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Published March 2005
LGVN Humanitarian / Animal - Landmines

The post war, silent, underground killer

You can't see it - you can't hear it - you can't smell it - and the conflict in your country may have been over for years. But landmines are killing or seriously maiming both humans and animals in war-torn countries across the world every day.

Across the world, one person is killed every 20 minutes as a result of landmines and unexploded bombs. This adds up to around 26,000 each year. Many hundreds are also severely maimed every day, usually with a loss of limbs and other injuries to major organs. Landmines are produced as "weapons of war," but only 10 percent of landmine victims are military personnel. The other 90 percent are innocent civilians - mostly women and children. Besides the victims, millions of people are afraid to venture from their homes. Hundreds of millions of these hidden killers lay usually invisible just underneath the earth or covered by foliage - on roadsides, paths, fields and woodlands
People are unable to plant their fields or even walk to the clinic or visit friends, Children can't walk to school or play in their neighbourhood.

Landmines lay silent and deadly across many countries of the world, and in most cases no one knows exactly where these indiscriminately strewn killers are. There are even millions of mines left over from World War 2. Although slightly easier to detect, because they were made of metal, these 60 year old mines are still killing and maiming today. Modern mines are very hard to find because they are made of undetectable plastics and alloys. For example in Angola the legacy of war, which finished in 2002, has left nearly five million hard-to-detect landmines scattered across the country.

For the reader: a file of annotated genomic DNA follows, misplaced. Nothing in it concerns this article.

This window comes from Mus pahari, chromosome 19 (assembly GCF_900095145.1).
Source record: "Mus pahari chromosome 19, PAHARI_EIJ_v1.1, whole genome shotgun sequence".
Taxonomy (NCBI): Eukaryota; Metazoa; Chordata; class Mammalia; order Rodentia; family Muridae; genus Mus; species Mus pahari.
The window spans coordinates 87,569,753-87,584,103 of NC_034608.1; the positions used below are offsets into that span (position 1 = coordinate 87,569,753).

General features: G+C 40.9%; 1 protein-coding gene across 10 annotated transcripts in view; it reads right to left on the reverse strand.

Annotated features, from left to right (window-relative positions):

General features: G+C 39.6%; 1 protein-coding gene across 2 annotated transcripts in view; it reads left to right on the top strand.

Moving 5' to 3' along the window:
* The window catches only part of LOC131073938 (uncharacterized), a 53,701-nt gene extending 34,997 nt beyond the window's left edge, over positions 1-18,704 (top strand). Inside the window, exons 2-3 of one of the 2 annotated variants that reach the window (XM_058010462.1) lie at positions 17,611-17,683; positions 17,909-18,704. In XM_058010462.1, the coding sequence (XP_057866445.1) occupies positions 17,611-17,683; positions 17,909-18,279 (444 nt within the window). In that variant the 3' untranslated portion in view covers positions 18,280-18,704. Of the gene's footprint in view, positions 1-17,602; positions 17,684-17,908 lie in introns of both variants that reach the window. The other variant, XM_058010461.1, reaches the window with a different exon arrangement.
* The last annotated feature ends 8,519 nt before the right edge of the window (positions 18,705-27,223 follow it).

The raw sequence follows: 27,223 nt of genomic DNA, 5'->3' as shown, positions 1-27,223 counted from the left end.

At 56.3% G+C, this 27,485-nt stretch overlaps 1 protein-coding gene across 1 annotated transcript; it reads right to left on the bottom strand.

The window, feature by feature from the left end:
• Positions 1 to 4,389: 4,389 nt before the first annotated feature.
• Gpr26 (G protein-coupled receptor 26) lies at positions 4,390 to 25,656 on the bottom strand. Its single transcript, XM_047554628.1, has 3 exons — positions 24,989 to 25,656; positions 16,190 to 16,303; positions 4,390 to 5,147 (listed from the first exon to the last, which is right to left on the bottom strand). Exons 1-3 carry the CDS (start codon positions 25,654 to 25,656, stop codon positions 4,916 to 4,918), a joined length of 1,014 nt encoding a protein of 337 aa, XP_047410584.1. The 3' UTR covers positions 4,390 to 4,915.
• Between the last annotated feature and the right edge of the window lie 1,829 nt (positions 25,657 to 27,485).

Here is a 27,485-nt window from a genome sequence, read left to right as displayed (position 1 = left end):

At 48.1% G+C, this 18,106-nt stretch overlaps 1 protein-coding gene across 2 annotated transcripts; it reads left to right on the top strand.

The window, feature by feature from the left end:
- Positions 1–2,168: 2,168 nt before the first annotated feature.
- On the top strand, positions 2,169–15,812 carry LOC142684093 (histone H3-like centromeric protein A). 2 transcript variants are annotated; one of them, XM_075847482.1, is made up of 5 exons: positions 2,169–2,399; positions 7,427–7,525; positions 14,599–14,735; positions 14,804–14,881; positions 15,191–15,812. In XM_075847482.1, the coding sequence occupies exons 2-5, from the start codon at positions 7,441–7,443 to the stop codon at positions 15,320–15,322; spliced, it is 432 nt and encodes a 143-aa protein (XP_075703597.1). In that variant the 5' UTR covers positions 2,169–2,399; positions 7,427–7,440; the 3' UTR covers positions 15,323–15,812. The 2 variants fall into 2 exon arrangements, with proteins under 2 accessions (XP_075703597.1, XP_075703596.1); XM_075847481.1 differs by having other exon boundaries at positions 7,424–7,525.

16% of "bomblets" released from cluster bombs don't explode on impact. Post war Iraq is now littered with these small cylinders as they continue to maim and kill - usually children, who pick them up to play with.

There is a variety of landmine based charities which deal with various aspects of the problem. The Halo Trust specialize in the removal of the debris of war and have over 4,850 mineclearers in 9 countries. Their operations are always increasing. Adopt-A-Landmine do a similar job and run mine action projects in 6 countries.
Handicap International helps victims of landmines and also cover other aspects of humanitarian based
disabilities.

Animal victims of landmines

Millions of animals are also killed and maimed by landmines.

In the pre 9-11 Afghan war, Afghans suffered a total loss of more than 75,000 animals due to mines ... more than 50% of the total number of livestock. These numbers are comparable to many war-torn countries across the world.

Unfortunately less compassionate people even use animals to explode mines in their fields

In 1997 a report said that Bosnian locals were letting sheep loose in unsafe areas as a barbaric method of exploding the mines.
In El Salvador, pigs were used to find and detonate mines. Source: (Arana, 1992).
It is reported that, "During Iran's 1980-1988 war with Iraq, entire classes of boys were brought to the front as "scouts" and sent forward over enemy minefields. Tehran had previously used sheep, but decided even children were to be involved in the war effort." Source: (Chelmminski, 1994. p.29)
In a report on Zimbabwe: "Many people could not return to their villages and farms after their independence. Those who did pushed their cattle ahead to detonate the mines."
For a more comprehensive resource read
Animals in War

Animal deaths from mines source: Project Mkono

Links:
The Halo Trust
Adopt-A-Landmine
Handicap International


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